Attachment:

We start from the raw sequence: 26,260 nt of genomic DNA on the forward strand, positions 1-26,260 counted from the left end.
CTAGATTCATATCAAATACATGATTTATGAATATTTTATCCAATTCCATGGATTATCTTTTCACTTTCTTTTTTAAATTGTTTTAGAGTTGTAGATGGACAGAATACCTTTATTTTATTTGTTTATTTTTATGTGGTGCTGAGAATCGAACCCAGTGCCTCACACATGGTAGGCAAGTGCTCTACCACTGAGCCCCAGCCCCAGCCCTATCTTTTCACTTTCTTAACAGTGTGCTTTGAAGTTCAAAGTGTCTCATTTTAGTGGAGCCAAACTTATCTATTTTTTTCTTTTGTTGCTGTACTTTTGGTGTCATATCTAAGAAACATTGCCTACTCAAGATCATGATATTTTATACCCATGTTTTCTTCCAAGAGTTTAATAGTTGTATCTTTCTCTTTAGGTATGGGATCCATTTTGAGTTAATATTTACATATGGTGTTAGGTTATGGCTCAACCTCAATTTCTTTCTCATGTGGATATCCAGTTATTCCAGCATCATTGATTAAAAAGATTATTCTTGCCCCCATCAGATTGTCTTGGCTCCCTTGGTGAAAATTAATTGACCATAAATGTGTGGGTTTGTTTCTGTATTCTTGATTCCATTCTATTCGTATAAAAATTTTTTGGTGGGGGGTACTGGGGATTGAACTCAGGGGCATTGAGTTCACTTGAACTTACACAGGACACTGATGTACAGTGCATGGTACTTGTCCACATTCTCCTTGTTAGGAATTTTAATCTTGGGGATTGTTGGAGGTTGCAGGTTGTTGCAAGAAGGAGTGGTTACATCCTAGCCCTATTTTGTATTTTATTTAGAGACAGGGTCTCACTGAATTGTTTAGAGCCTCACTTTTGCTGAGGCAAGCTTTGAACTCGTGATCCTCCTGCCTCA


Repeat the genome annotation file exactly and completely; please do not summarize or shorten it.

We start from the raw sequence: 26,260 nt of genomic DNA on the forward strand, positions 1-26,260 counted from the left end.
CTAGATTCATATCAAATACATGATTTATGAATATTTTATCCAATTCCATGGATTATCTTTTCACTTTCTTTTTTAAATTGTTTTAGAGTTGTAGATGGACAGAATACCTTTATTTTATTTGTTTATTTTTATGTGGTGCTGAGAATCGAACCCAGTGCCTCACACATGGTAGGCAAGTGCTCTACCACTGAGCCCCAGCCCCAGCCCTATCTTTTCACTTTCTTAACAGTGTGCTTTGAAGTTCAAAGTGTCTCATTTTAGTGGAGCCAAACTTATCTATTTTTTTCTTTTGTTGCTGTACTTTTGGTGTCATATCTAAGAAACATTGCCTACTCAAGATCATGATATTTTATACCCATGTTTTCTTCCAAGAGTTTAATAGTTGTATCTTTCTCTTTAGGTATGGGATCCATTTTGAGTTAATATTTACATATGGTGTTAGGTTATGGCTCAACCTCAATTTCTTTCTCATGTGGATATCCAGTTATTCCAGCATCATTGATTAAAAAGATTATTCTTGCCCCCATCAGATTGTCTTGGCTCCCTTGGTGAAAATTAATTGACCATAAATGTGTGGGTTTGTTTCTGTATTCTTGATTCCATTCTATTCGTATAAAAATTTTTTGGTGGGGGGTACTGGGGATTGAACTCAGGGGCATTGAGTTCACTTGAACTTACACAGGACACTGATGTACAGTGCATGGTACTTGTCCACATTCTCCTTGTTAGGAATTTTAATCTTGGGGATTGTTGGAGGTTGCAGGTTGTTGCAAGAAGGAGTGGTTACATCCTAGCCCTATTTTGTATTTTATTTAGAGACAGGGTCTCACTGAATTGTTTAGAGCCTCACTTTTGCTGAGGCAAGCTTTGAACTCGTGATCCTCCTGCCTCA